At the Columbus THATCamp in 2010, Eli Pousson asked the question, “How do we share our knowledge of historic places?” I would like to revisit that question at the Chicago 2011 THATCamp. Below is Eli’s original argument which still holds true today. Add to the resources Eli listed below a slew of commercial sites like OpenBuildings.com, a commercial, community-driven website that lists international historic, contemporary and conceptual architecture. It functions as an openly editable encyclopedia of buildings from around the world. This and other sites with unproven accuracy abound including Archiplanet, a section of Wikipedia that catalogs more than 100,000 structures; all entries are user contributed with unproven vetting and uneven quality. Is it possible or even desirable to aggregate all the various online sites about the built world into one megasite? Are there new forms of online publishing that would better support documentation of architecture, landscapes and their context? Will augmented reality, 3D models superimposed on Google Earth maps, and other technical innovations dramatically alter the way we present our knowledge of historic places? Can we envision a solution for how to represent the built world in the online environment? I would welcome a discussion. Pauline Saliga, Director, Society of Architectural Historians
Eli Pousson’s original statement: How do scholars, activists, tourists, neighbors, city planners, and preservationists find and share information about historic places in their communities, in their cities, and in their regions? How do they identify relationships between places or understand the context within such places were constructed, occupied, or even destroyed? In most cases, anyone interested in these questions might rely on a wide range of tools and resources, such as calling a local historical society, finding a walking tour brochure at a local visitor center, visting the local history section of the neighborhood library, searching a web-based database provided by a State Historic Preservation Office, or simply searching online in the hope that someone might have already investigated the location. The latter is often productive but resources are currently fragmented both topically and geographically, as well as suffering from an absence of essential features such as mapping, sorting or filtering. If you are searching for information on historic theaters Cinema Treasures is indispensable, roadside architecture can be found at RoadsideArchitecture.com, the Labelscar retail history blog has documented hundreds of shopping malls but none of these sites allow the consideration of the unusual buildings within their local contexts. For example, what African-American neighborhood did the Comet Theater serve? What was located at the site of the Westland Mall prior to its construction in 1969?
In addition, while a few websites offer a rich user experience, the web services provided by State Historic Preservation Offices are often severely limited by accident or by design (as some local and state governments license their data on historic places to private contracts if they maintain an updated database at all). Take a look at the National Register database provided by the Maryland Historical Trust or the basic PDF list provided by Virignia to get a sense of the limited services provided by government institutions in this regard. Even more effective examples, such as the Pennsylvania Historical Markers website or the National Register NPS Focus database, are often closed and provide few opportunities to even make comments, let alone access the underlying database for mashups or analysis. Regrettably, few preservation organizations even at a state or municipal level, let alone small museums, nonprofit preservation advocacy organizations, neighborhood and city historical societies, have sufficient technical expertise or capacity within their organizations to build and maintain new and effective web applications.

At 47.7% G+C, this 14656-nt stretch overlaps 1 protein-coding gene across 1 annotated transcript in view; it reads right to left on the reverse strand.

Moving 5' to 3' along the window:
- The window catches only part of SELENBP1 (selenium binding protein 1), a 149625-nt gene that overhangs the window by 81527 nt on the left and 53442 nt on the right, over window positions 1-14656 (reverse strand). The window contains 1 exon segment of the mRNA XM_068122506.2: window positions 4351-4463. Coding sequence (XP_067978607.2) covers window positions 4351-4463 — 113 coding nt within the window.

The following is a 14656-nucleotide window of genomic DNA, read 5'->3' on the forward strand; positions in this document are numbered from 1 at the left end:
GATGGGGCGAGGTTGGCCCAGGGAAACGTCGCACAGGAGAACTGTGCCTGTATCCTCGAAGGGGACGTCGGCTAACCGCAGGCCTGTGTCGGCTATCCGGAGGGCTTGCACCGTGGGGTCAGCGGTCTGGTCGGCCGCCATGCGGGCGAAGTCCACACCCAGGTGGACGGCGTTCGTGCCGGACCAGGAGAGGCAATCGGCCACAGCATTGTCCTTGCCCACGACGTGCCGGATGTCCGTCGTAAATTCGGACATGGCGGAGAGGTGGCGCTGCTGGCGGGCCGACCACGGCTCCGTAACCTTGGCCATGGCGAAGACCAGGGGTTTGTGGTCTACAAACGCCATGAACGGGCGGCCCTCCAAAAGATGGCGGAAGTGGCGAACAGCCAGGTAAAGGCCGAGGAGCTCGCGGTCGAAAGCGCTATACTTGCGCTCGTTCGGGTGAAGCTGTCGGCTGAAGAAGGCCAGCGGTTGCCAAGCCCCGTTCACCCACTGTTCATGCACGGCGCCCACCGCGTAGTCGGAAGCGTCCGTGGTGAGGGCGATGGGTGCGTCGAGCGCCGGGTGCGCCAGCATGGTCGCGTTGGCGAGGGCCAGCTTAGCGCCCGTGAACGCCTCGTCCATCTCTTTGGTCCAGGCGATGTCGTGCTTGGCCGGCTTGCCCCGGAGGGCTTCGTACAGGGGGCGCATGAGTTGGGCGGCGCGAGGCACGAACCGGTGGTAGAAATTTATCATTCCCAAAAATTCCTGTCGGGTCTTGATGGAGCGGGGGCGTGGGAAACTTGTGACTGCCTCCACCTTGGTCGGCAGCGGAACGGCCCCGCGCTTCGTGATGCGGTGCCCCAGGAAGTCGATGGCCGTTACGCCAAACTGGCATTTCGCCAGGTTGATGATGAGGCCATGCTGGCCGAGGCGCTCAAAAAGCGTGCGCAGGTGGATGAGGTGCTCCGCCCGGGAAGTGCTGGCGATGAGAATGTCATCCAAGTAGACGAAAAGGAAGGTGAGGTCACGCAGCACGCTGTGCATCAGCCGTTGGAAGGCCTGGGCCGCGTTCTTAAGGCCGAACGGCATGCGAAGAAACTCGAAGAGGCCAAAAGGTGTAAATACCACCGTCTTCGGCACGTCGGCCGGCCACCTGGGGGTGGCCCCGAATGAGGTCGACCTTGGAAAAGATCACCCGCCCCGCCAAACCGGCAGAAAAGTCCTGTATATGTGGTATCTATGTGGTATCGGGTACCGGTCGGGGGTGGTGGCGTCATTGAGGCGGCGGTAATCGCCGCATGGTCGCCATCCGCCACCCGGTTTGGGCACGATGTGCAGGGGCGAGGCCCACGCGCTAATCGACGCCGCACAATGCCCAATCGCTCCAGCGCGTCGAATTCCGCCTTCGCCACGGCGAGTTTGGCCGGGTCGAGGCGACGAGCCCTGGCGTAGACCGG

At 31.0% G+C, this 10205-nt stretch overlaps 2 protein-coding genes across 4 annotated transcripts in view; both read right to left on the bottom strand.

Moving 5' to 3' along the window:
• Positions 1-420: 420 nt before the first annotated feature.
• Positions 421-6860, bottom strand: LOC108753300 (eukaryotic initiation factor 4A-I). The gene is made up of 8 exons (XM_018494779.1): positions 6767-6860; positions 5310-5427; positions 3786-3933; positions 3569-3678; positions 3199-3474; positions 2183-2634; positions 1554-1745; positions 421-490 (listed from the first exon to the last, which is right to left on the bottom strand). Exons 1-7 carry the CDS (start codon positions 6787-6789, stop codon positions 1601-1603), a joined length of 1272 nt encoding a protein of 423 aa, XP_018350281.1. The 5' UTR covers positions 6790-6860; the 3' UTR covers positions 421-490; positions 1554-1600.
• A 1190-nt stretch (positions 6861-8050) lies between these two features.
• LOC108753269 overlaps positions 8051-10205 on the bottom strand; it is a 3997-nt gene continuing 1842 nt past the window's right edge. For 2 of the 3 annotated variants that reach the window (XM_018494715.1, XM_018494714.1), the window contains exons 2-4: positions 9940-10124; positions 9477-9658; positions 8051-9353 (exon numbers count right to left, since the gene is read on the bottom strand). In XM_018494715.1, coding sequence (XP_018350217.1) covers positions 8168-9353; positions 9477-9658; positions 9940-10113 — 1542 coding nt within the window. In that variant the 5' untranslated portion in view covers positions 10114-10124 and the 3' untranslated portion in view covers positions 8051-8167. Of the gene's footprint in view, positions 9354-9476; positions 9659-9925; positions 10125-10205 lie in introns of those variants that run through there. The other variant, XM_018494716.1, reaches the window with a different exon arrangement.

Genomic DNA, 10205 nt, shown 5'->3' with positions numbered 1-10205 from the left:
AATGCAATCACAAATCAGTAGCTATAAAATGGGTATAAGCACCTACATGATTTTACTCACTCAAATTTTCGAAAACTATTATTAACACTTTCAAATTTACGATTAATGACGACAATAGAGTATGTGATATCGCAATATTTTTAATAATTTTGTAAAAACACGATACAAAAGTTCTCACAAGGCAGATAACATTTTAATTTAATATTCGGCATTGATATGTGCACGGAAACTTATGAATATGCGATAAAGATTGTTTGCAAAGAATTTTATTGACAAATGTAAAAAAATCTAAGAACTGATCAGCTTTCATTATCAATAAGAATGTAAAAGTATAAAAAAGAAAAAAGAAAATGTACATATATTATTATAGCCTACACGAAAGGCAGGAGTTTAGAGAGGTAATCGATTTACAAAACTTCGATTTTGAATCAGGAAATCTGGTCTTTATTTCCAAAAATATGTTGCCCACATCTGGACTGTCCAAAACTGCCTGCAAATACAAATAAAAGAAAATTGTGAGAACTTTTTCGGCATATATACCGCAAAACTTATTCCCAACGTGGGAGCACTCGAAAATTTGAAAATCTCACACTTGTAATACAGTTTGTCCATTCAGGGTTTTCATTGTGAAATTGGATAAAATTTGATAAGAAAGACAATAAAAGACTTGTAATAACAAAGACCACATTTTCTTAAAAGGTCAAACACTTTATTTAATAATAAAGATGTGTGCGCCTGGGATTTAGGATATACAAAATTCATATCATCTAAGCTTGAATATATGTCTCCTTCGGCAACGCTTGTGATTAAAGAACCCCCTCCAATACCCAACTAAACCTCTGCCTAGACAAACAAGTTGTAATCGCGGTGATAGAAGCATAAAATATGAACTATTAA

Even with the issues I’ve identified with both independent and publicly supported websites sharing data on historic places, the most serious issue is the great extent to which our knowledge of historic places is limited to the minds of a few individuals in our communities, in a box of documents sitting in a damp basement, or a drawer full of unlabeled photos at a neighborhood church. I’m curious to explore the potential of building websites that support sharing our knowledge of historic places, capturing new knowledge from those who hold it, and allowing scholars, activists, and interested citizens to explore this data at local, regional and national scales. Possible models for this approach may lie with smaller projects such as the Philadelphia Architects and Buildings Database, the North Carolina Architects & Builders project, the University of Berkley’s California’s Living New Deal project, Teaching + Learning Cleveland, the Community Almanac from The Open Planning Project, the Open Plaques website, and dozens of others. I’d be very talking with anyone who has an interest in the intersection of place and new media to explore these questions further, but I’m especially curious how my questions relate to those presented by Elizabeth Schultz, Candace Nast, Marjorie McLellan, Andrea Odiorne, Justin Hons, Stephen Titchenal, Doug Lambert, Jonathan Tarr, and Phil Sager. For a quick bit of background, I currently work for Baltimore Heritage, a preservation advocacy organization. My past experience includes work with the DC Historic Preservation Office and a number of small museums and historical societies.
Tags: historic preservation, history
This entry was posted on Thursday, January 14th, 2010 at 4:26 PM and is filed under Sessions and Ideas. You can follow any responses to this entry through the RSS 2.0 feed. You can leave a response, or trackback from your own site.